nanogram


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nanogram

 [nan´o-gram]
one billionth (10−9) of a gram.

nan·o·gram (ng),

(nan'ō-gram),
One billionth of a gram (10-9 g).

nanogram

/nano·gram/ (ng) (nan″o-gram) one billionth (10−9) of a gram.

nanogram (ng)

[nan′əgram]
Etymology: Gk, nanos + Fr, gramme, small weight
one billionth (10-9) of a gram.

nan·o·gram

(ng) (nan'ō-gram)
One billionth of a gram (10-9 g).

nanogram

One billionth of a gram.

nanogram

one-thousand-millionth (10−9) gram.
References in periodicals archive ?
The NanoGram solar pilot plant is expected to be commissioned in Q2 2009.
Paul Kloppenborg, CEO of Global Cleantech Capital and an experienced solar investor who was one of the early active investors in Renewable Energy Corporation (REC) and Q-Cells, states, "We believe that by helping NanoGram to commercialize their proprietary solar knowledge we accelerate our own solar investment program to deliver the high efficiencies of crystalline silicon with the cost savings of thin film.
In the placebo-controlled phase, 60 patients were randomized to receive intranasally either 800 nanogram PH80 or placebo up to four times-daily during six consecutive days (critical days of PMS symptoms only).
Since its founding, NanoGram has collaborated with companies around the world to develop leading edge products and has built an intellectual property portfolio of almost 100 internally developed patents.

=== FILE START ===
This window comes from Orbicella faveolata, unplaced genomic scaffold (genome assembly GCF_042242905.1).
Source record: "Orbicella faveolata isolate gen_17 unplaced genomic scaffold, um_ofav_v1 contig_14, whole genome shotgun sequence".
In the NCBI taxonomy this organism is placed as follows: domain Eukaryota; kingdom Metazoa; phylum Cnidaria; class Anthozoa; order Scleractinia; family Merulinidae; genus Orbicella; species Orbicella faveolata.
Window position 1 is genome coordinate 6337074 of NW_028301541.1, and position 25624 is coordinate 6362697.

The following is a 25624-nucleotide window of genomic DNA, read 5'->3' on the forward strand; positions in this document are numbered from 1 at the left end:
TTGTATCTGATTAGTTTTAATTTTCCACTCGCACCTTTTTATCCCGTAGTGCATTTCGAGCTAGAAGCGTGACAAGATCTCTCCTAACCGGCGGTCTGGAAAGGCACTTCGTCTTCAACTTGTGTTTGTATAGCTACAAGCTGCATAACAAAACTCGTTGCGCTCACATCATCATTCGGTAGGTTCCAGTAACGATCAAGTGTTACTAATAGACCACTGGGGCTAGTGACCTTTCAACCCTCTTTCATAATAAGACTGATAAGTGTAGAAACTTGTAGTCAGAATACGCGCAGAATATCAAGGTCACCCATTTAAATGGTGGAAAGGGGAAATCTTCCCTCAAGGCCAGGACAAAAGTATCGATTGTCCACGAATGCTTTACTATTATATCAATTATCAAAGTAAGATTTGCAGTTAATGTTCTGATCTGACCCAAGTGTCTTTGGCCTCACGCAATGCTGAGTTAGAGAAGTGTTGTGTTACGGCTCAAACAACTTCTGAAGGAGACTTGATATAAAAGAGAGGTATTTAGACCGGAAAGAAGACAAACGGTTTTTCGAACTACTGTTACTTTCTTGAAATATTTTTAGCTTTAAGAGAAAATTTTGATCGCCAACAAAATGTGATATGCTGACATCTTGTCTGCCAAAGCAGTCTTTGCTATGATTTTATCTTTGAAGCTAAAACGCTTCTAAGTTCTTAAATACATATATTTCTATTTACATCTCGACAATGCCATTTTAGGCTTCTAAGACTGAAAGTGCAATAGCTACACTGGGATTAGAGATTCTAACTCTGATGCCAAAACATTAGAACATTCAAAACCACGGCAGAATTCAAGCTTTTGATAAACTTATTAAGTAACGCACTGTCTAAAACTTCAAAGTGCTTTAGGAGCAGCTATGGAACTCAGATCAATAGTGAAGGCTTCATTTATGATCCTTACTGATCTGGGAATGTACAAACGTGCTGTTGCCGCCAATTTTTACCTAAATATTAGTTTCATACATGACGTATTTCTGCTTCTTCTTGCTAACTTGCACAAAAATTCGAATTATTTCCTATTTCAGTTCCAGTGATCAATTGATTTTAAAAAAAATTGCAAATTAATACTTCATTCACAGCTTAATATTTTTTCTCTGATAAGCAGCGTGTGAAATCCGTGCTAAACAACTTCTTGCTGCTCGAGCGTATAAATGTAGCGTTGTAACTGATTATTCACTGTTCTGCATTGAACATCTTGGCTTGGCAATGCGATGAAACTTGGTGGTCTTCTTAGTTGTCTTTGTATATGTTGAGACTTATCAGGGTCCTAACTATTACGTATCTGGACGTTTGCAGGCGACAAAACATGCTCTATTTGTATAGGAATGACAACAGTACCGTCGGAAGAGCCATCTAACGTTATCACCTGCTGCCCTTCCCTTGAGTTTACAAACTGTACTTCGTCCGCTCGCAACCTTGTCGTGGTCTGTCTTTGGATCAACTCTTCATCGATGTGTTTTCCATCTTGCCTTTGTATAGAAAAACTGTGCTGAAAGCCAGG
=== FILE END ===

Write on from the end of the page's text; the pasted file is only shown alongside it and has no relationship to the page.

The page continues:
Ehrenpreis' contributions to NanoGram's board, particularly given his and Technology Partners' focus on Materials Science investing," said NanoGram CEO Kieran Drain.
Editor's Note: Furthermore, among those whose vitamin D levels were 15 nanograms per milliliter or higher, calcium and vitamin D supplementation was associated with lower levels of triglycerides.
But he stated that there is no set amount of supplementation that can bring someone up to 21 nanograms per milliliter because the way people process vitamins varies.
To determine the detection limit of real-time PCR, the initial 1000 nanograms of material were serial-diluted 10-fold to 0.
They found that average vitamin D levels were 30 nanograms per milliliter (30 to 40 is optimal) from 1988 to 1994, but decreased to 24 nanograms between 2001 and 2004.
The researchers found that average vitamin D levels measured 30 nanograms per milliliter (30 to 40 is optimal) from 1988 to 1994, but decreased to 24 nanograms between 2001 and 2004.
Found at the water treatment plant inlet and at Cedar Creek in amounts ranging from 550 nanograms to 1,800 nanograms.
Called nanobots due to their mass, which ranged from a few nanograms to a few hundred nanograms, they were tens of micrometers to a few hundred micrometers long.